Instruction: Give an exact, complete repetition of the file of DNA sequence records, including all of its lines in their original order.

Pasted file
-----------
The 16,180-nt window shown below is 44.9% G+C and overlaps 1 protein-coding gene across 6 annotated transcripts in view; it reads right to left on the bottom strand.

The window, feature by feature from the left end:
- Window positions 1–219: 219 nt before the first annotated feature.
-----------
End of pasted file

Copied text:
The 16,180-nt window shown below is 44.9% G+C and overlaps 1 protein-coding gene across 6 annotated transcripts in view; it reads right to left on the bottom strand.

The window, feature by feature from the left end:
- Window positions 1–219: 219 nt before the first annotated feature.